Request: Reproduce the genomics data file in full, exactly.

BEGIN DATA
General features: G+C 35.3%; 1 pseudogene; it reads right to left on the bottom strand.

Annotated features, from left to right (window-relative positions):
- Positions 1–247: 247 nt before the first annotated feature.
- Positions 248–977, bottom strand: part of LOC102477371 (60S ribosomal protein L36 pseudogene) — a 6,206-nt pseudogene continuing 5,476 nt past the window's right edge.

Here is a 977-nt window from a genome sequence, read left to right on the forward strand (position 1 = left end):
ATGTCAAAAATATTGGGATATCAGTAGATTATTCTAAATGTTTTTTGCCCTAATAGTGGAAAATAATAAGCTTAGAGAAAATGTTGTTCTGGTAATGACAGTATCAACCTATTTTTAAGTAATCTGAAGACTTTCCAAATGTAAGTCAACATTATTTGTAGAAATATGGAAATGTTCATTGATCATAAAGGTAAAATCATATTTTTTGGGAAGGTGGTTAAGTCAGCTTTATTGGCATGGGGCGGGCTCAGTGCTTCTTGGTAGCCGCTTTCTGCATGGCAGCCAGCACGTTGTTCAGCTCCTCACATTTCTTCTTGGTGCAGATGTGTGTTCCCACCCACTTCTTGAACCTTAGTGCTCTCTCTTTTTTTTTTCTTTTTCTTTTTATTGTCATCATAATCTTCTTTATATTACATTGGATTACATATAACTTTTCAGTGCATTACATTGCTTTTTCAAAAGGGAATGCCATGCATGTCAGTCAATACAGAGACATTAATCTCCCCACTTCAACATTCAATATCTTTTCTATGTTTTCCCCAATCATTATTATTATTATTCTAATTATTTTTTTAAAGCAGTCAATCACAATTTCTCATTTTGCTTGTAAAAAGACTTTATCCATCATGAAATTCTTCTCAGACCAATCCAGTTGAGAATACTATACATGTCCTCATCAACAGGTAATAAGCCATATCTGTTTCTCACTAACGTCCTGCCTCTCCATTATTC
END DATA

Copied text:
General features: G+C 35.3%; 1 pseudogene; it reads right to left on the bottom strand.

Annotated features, from left to right (window-relative positions):
- Positions 1–247: 247 nt before the first annotated feature.
- Positions 248–977, bottom strand: part of LOC102477371 (60S ribosomal protein L36 pseudogene) — a 6,206-nt pseudogene continuing 5,476 nt past the window's right edge.

Here is a 977-nt window from a genome sequence, read left to right on the forward strand (position 1 = left end):
ATGTCAAAAATATTGGGATATCAGTAGATTATTCTAAATGTTTTTTGCCCTAATAGTGGAAAATAATAAGCTTAGAGAAAATGTTGTTCTGGTAATGACAGTATCAACCTATTTTTAAGTAATCTGAAGACTTTCCAAATGTAAGTCAACATTATTTGTAGAAATATGGAAATGTTCATTGATCATAAAGGTAAAATCATATTTTTTGGGAAGGTGGTTAAGTCAGCTTTATTGGCATGGGGCGGGCTCAGTGCTTCTTGGTAGCCGCTTTCTGCATGGCAGCCAGCACGTTGTTCAGCTCCTCACATTTCTTCTTGGTGCAGATGTGTGTTCCCACCCACTTCTTGAACCTTAGTGCTCTCTCTTTTTTTTTTCTTTTTCTTTTTATTGTCATCATAATCTTCTTTATATTACATTGGATTACATATAACTTTTCAGTGCATTACATTGCTTTTTCAAAAGGGAATGCCATGCATGTCAGTCAATACAGAGACATTAATCTCCCCACTTCAACATTCAATATCTTTTCTATGTTTTCCCCAATCATTATTATTATTATTCTAATTATTTTTTTAAAGCAGTCAATCACAATTTCTCATTTTGCTTGTAAAAAGACTTTATCCATCATGAAATTCTTCTCAGACCAATCCAGTTGAGAATACTATACATGTCCTCATCAACAGGTAATAAGCCATATCTGTTTCTCACTAACGTCCTGCCTCTCCATTATTC